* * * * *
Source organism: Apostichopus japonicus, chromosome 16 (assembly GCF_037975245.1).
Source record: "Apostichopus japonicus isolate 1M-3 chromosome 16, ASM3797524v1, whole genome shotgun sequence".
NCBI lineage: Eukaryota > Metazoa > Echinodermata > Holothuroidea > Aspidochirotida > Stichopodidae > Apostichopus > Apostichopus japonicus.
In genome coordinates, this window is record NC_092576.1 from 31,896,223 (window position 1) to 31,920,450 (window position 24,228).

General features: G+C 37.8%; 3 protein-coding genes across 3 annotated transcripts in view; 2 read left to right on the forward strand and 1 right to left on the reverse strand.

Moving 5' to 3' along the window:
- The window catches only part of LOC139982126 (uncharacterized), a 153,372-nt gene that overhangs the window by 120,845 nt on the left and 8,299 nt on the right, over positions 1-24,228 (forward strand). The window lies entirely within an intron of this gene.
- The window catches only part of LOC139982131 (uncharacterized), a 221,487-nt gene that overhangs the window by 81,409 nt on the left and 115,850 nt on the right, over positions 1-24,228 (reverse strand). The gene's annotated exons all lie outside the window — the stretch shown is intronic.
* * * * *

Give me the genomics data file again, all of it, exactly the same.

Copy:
Source organism: Apostichopus japonicus, chromosome 16 (assembly GCF_037975245.1).
Source record: "Apostichopus japonicus isolate 1M-3 chromosome 16, ASM3797524v1, whole genome shotgun sequence".
NCBI lineage: Eukaryota > Metazoa > Echinodermata > Holothuroidea > Aspidochirotida > Stichopodidae > Apostichopus > Apostichopus japonicus.
In genome coordinates, this window is record NC_092576.1 from 31,896,223 (window position 1) to 31,920,450 (window position 24,228).

General features: G+C 37.8%; 3 protein-coding genes across 3 annotated transcripts in view; 2 read left to right on the forward strand and 1 right to left on the reverse strand.

Moving 5' to 3' along the window:
- The window catches only part of LOC139982126 (uncharacterized), a 153,372-nt gene that overhangs the window by 120,845 nt on the left and 8,299 nt on the right, over positions 1-24,228 (forward strand). The window lies entirely within an intron of this gene.
- The window catches only part of LOC139982131 (uncharacterized), a 221,487-nt gene that overhangs the window by 81,409 nt on the left and 115,850 nt on the right, over positions 1-24,228 (reverse strand). The gene's annotated exons all lie outside the window — the stretch shown is intronic.